Thursday, January 29, 2009

Top 10 Albums of 2008: 7. BON IVER - For Emma, Forever Ago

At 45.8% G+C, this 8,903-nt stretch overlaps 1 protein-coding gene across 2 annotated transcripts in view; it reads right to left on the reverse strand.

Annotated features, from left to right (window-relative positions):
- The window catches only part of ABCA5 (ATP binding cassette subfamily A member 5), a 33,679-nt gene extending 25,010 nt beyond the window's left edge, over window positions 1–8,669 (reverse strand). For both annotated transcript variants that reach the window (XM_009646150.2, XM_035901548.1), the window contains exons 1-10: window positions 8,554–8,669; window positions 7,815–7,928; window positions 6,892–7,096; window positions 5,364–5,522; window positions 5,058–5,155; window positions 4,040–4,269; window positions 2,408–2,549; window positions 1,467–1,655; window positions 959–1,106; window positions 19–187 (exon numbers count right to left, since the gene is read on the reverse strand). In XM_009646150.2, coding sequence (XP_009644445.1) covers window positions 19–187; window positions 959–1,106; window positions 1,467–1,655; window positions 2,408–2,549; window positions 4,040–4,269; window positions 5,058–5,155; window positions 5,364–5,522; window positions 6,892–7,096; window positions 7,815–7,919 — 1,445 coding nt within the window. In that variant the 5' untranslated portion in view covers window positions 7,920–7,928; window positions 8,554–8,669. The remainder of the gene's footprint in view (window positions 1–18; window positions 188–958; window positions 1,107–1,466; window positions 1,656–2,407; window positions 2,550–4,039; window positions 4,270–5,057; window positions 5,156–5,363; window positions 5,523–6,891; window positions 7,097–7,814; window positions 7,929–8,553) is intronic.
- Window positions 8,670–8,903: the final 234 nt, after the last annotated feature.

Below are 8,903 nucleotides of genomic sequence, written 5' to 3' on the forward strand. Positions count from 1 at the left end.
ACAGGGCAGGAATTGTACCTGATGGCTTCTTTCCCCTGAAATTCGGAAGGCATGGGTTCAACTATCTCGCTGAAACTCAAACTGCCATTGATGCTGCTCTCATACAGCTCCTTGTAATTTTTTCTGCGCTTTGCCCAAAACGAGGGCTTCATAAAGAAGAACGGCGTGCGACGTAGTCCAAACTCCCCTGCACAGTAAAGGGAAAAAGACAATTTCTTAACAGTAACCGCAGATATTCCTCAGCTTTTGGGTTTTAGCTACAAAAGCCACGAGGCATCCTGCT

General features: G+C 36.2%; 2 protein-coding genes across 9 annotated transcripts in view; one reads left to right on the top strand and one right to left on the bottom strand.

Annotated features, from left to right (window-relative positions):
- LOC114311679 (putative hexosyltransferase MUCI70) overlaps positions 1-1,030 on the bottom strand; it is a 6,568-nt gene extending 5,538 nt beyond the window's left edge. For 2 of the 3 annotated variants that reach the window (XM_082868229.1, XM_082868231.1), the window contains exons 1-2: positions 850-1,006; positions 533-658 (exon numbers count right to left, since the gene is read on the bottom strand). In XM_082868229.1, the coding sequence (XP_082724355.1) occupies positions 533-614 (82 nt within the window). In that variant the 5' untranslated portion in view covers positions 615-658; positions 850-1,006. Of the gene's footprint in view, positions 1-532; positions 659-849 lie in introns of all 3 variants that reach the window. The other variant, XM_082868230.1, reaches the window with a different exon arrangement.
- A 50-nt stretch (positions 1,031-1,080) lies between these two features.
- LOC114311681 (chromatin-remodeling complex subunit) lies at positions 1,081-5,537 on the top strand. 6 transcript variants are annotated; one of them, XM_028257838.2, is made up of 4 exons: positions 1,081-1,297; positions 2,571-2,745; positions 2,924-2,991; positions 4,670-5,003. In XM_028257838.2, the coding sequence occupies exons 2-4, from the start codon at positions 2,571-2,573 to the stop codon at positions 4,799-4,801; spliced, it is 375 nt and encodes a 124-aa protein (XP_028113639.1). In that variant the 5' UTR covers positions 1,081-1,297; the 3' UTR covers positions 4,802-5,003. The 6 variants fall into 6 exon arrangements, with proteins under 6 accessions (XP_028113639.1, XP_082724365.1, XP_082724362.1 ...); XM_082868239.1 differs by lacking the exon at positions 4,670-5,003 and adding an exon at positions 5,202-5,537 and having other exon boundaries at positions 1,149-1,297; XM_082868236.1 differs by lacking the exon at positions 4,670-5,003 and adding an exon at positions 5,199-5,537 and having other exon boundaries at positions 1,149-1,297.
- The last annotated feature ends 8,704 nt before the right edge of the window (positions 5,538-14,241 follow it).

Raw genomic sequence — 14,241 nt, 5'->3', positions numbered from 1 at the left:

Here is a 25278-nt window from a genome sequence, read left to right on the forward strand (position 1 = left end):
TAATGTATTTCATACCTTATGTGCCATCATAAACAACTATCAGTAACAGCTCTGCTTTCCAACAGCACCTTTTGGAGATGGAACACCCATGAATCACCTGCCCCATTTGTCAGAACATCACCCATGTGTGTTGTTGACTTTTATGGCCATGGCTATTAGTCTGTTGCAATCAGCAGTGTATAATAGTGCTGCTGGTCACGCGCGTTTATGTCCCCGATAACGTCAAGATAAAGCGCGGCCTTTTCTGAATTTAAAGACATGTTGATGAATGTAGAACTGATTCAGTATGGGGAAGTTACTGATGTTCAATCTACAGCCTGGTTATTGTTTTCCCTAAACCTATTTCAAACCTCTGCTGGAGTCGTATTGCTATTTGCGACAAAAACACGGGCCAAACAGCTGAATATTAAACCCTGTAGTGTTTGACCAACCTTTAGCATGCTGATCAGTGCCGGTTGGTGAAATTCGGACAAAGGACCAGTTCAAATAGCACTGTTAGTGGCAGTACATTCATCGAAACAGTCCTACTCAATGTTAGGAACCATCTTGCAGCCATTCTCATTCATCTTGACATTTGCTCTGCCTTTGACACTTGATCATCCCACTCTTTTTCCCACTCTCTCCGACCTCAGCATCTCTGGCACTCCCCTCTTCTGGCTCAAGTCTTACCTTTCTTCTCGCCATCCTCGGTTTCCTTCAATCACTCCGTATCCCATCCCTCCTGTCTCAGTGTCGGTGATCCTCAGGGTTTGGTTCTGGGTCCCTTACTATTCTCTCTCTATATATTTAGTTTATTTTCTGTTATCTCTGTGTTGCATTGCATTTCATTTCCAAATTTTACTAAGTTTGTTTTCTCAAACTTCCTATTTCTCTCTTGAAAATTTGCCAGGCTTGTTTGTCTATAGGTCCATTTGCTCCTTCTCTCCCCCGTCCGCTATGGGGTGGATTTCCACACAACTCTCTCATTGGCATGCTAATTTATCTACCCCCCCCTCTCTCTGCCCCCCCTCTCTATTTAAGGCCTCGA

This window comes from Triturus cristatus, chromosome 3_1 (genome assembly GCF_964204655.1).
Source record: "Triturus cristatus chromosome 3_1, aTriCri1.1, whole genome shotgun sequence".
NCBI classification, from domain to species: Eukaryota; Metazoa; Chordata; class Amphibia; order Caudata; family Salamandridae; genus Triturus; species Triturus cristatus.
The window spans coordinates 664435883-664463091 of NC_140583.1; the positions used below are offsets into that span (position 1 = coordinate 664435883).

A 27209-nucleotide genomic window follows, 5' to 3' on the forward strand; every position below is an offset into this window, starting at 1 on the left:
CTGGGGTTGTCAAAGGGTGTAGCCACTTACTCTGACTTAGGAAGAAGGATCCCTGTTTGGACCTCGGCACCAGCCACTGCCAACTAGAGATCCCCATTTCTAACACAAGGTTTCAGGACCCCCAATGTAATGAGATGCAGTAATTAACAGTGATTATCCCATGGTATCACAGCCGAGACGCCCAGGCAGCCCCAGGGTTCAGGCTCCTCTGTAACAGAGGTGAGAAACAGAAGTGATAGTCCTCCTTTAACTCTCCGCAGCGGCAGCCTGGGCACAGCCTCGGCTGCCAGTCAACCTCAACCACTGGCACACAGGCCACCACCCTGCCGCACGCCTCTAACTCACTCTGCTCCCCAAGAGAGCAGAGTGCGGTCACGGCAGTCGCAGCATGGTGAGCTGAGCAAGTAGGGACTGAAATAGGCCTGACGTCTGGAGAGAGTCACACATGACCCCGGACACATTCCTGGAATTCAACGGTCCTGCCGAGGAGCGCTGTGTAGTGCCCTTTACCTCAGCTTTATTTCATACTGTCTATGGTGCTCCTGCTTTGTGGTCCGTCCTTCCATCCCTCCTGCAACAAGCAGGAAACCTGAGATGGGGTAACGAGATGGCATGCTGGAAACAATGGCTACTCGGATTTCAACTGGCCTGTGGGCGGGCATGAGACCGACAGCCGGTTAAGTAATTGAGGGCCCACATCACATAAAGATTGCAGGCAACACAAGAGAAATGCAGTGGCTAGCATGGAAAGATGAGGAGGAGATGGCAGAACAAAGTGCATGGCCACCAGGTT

By now the mythology around this album is so entrenched that it feels gratuitous to repeat it, but here goes: after the break-up of his band and a relationship, and suffering from a bout of mononucleosis of the liver, Justin Vernon retreated to an isolated cabin in the woods of northern Wisconsin and stayed there for three months; chopping firewood, hunting for food and eventually deciding to write and record the songs that constitute his debut record, For Emma, Forever Ago. Vernon originally considered the recordings to be simply demos that would be fleshed out later, but the positive reaction he received from friends persuaded him to release them in their original form. Unsurprisingly, there’s a pervading atmosphere of loneliness and regret throughout the album. For the most part, the musical backing simply consists of acoustic guitar and occasional percussion (a couple of tracks were re-recorded after his return from isolation, notably ‘For Emma’ which features horns and a more uptempo arrangement). However, Vernon treats his voice like another instrument, layering and overdubbing it, resulting in striking passages like the choral intro to ‘Lump Sum’ or the cathartic climax to the haunted ‘The Wolves (Act I and II)’. Although some of the songs lay bare his inner anguish (‘Skinny Love’s ‘I told you to be balanced / I told you to be kind / now all your love is wasted? / then who the hell was I?’), Vernon is said to have written most of the lyrics in response to the syllables of the melodies. It makes sense, because this album isn’t so much about lyrical meaning so much as it’s about sound and atmosphere: every hushed chord and every aching falsetto convey a sense of deep loss, the kind for which words are inadequate. It all ends on a tentatively hopeful note, with the devastatingly beautiful ‘re: stacks’: ‘everything that happens is from now on...'

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